Two more AstraZeneca sales executives have been arrested by Chinese police, but the drugs giant still maintains the swoop had nothing to do with China’s wide-ranging crackdown on bribery in the pharmaceutical industry.
Police first visited Astra’s Shanghai headquarters on Friday, days after rival GlaxoSmithKline faced allegations of a multimillion-pound bribery scandal, and detained a sales executive.
Officials in China yesterday released that worker but took away two more senior employees, both thought to be district sales managers. One is understood to be an American citizen.
“We still have no reason to believe that this is connected to any other investigation,” a spokesman for AstraZeneca said. “The information we are getting from the police is that this is an individual case, but we are still in the process of getting more information.”
Gao Feng, China’s head of economic crime investigation, accused GlaxoSmithKline last week of being a “criminal godfather” and “ringleader” in a bribery scandal involving payments of 3bn yuan (£320m) to doctors and hospitals over the past six years. At first GSK said the company had no idea why its Chinese offices were raided, and earlier this month it said: “We’re still unclear about the precise nature of this investigation.”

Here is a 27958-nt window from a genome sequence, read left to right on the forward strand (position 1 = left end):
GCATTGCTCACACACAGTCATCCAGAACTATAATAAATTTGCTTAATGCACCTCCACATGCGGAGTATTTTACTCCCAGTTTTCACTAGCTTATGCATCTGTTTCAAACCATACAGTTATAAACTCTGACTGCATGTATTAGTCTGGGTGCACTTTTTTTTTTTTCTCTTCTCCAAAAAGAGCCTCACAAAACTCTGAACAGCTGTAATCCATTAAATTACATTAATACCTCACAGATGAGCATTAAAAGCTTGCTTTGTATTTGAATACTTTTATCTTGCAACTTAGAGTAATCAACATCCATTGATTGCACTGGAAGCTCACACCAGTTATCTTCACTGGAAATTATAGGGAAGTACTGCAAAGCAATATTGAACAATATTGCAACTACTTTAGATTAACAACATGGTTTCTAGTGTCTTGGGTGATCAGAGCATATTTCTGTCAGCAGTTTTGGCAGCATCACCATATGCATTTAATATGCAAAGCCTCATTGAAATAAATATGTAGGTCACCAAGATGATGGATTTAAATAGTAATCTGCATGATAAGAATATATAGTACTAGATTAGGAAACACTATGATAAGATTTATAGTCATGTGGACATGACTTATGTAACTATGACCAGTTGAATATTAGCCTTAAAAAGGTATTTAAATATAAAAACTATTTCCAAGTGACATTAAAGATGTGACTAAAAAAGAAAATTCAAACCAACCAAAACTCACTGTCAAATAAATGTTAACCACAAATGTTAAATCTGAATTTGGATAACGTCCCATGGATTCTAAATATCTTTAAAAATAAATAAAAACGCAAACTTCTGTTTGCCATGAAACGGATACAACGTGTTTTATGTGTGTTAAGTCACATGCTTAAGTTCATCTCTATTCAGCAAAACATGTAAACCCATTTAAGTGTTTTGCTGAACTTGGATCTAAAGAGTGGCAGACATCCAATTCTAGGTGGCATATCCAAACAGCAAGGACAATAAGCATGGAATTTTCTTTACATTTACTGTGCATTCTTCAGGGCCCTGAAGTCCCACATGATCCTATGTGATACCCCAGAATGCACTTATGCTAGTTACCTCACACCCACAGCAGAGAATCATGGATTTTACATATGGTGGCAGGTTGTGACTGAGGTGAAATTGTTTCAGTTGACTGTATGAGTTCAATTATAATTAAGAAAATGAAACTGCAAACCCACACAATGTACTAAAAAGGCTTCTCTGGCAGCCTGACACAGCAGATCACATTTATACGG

But on Monday it admitted wrongdoing by staff. Abbas Hussain, GSK’s president of international operations, said senior China-based executives “appear to have acted outside of our processes and controls, which breaches Chinese law”.
More damaging news hit GSK, Britain’s biggest drug maker, after it emerged that executives were warned nearly two years ago in an internal audit about problems with the way the company conducted research at its drug development centre in China.
The confidential document from November 2011, obtained by The New York Times, suggests that Glaxo’s problems may go beyond China’s bribery claims in the sales process and could reach its Shanghai R&D centre, which develops neurology drugs.
Meanwhile, rival drug makers Sanofi, Novartis, Merck and Roche have all admitted that they had also used the travel agency through which GSK allegedly funnelled payments of 3bn yuan. These companies have not been accused of wrongdoing, however.
The pharmaceutical groups said they stopped working with the travel agent, Shanghai Linjiang, when the allegations of wrongdoing surfaced.